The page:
Treatment of stereotypic movement disorder in children
Motor stereotypies are repetitive and rhythmic movements with a fixed pattern that can manifest in some typically developing children. The period of onset that is usually in early childhood (e.g. before 3 years of age) and the behaviors can persist into adulthood for most affected individuals. While motor stereotypies have long been associated with children with autism spectrum disorder (ASD) or intellectual disability (ID), these behaviors can in fact present in individuals who are otherwise typical in their development. Unfortunately there is a scarcity of research on stereotypies in children without developmental disabilities and no clear answers as to what causes the manifestation of these behaviors in some children.
Stereotypies can be primary, in that they appear to be purely physiological, or secondary, meaning that they are present in association with another neurological condition. This article will focus on the occurrence of primary stereotypies in otherwise typically developing children. Primary stereotypies can be classified as being either common or complex. Common stereotypies exist in approximately 20% of children and consist of behaviors such as pencil tapping, hair twisting, nail biting, etc. Complex stereotypies can include a variety and combination of motor mannerisms such as flapping, waving, wringing hands, contorting face, etc. These are estimated to affect 3-4% of children in the U.S. Stereotypies can occur when the child is engrossed in an activity, when bored, stressed, excited or tired. Unlike tics, there is no urge prior to engaging in the motor stereotypy to serve as a predictive mechanism. Children with complex motor stereotypies often present with other disorders such as attention-deficit/hyperactivity (ADHD), obsessive-compulsive disorder (OCD), or Tourett’s disorder.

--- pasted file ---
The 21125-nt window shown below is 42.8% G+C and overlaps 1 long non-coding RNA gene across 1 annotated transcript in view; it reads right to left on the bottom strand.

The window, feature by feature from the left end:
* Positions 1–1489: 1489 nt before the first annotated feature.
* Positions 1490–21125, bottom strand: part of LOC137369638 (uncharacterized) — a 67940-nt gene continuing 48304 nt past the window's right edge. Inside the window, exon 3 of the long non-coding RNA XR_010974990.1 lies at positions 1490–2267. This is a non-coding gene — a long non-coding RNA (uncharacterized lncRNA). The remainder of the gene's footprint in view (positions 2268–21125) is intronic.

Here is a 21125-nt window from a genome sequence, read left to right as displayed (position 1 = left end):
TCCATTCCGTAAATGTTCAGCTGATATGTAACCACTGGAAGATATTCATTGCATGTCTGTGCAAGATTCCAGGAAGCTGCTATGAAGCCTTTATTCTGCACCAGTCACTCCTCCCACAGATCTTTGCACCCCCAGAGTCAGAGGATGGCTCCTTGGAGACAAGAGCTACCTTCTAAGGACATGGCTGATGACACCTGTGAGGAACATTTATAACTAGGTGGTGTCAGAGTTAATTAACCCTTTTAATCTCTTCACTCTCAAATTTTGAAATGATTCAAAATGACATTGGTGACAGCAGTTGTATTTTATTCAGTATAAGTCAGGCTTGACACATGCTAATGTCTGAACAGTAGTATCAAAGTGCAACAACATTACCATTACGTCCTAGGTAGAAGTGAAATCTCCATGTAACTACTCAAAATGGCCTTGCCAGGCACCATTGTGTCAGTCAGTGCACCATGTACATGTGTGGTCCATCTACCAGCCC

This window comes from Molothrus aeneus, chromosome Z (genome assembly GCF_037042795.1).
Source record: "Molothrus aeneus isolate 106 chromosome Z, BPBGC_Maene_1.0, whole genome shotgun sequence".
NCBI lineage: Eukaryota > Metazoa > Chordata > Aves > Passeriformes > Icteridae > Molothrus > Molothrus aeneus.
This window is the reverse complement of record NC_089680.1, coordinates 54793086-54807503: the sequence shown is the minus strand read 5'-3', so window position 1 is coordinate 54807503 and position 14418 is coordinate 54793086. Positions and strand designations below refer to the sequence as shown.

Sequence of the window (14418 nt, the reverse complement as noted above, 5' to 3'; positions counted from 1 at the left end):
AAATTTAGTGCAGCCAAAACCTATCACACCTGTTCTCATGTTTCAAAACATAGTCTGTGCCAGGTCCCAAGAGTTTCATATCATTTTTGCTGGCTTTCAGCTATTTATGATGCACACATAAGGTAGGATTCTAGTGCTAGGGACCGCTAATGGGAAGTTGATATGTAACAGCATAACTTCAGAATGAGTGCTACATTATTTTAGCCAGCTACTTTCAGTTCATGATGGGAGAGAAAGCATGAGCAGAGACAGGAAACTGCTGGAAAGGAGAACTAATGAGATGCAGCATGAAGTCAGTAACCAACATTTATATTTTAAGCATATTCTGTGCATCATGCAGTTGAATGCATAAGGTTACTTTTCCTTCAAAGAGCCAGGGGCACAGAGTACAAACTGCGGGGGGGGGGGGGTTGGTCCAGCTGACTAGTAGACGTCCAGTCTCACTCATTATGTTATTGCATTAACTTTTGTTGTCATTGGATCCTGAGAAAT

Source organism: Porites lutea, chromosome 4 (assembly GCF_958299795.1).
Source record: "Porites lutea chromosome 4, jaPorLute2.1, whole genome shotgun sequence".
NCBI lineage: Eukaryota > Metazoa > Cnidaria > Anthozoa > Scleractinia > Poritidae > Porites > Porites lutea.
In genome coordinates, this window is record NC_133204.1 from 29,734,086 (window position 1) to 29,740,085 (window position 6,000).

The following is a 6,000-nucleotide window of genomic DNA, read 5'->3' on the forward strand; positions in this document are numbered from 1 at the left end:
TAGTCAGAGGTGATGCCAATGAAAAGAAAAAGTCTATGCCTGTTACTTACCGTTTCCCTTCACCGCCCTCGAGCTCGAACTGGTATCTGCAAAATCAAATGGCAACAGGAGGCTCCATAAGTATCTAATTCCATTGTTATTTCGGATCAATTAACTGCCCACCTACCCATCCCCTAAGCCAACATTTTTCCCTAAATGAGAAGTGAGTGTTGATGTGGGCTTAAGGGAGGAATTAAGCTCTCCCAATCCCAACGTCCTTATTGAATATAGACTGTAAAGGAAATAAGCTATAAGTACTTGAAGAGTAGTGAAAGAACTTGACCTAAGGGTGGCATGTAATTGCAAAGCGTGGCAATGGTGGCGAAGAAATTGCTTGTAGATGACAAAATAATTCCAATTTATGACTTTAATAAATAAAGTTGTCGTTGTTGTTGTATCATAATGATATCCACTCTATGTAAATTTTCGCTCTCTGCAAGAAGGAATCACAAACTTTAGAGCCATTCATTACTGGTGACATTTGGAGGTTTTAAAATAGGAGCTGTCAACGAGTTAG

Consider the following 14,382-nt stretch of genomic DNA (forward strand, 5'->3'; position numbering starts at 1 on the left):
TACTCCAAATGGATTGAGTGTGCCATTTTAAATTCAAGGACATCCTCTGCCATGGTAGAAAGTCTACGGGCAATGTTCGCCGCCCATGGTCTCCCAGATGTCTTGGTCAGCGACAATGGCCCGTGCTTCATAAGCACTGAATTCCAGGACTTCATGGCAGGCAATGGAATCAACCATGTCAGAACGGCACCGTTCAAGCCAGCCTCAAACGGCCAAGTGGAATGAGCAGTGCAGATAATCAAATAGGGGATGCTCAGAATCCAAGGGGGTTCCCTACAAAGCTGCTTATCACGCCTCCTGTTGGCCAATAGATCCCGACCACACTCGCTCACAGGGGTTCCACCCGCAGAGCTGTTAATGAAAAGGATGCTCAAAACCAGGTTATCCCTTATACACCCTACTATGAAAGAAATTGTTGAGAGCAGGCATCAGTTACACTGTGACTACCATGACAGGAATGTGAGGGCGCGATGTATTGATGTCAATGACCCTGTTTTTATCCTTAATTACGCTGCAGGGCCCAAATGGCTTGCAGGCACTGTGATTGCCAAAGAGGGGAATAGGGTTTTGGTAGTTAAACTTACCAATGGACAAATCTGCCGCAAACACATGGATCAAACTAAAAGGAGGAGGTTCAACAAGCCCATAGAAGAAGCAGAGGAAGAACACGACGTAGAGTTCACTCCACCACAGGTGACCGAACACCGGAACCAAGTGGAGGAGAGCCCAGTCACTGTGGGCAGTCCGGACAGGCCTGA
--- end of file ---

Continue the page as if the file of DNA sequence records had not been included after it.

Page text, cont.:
Both biological and psychological factors are hypothesized to contribute to the etiology of these movements. Psychological factors may include the movements being executed as part of obsessive-compulsive or anxiety-related behaviors, or channeling of thoughts from excess capabilities into movements. However, there is much more evidence for a biological basis to the symptoms. Evidence for the biological abnormalities underlying this disorder come from studies showing neurochemical abnormalities that exist when motor stereotypies are present. The cortical-striatal-thalamo-cortical (CSTC) brain circuit is thought to be involved in the expression of motor stereotypies. Several brain regions are also believe to be involved as studies have found difference in the neural activation and structures of certain brain regions in individuals who present with stereotypies. There is evidence of a genetic component in the disorder in combination with environmental influences. Environments lacking sufficient sensory input or overstimulating environments may contribute to the presence or exacerbation of stereotypies.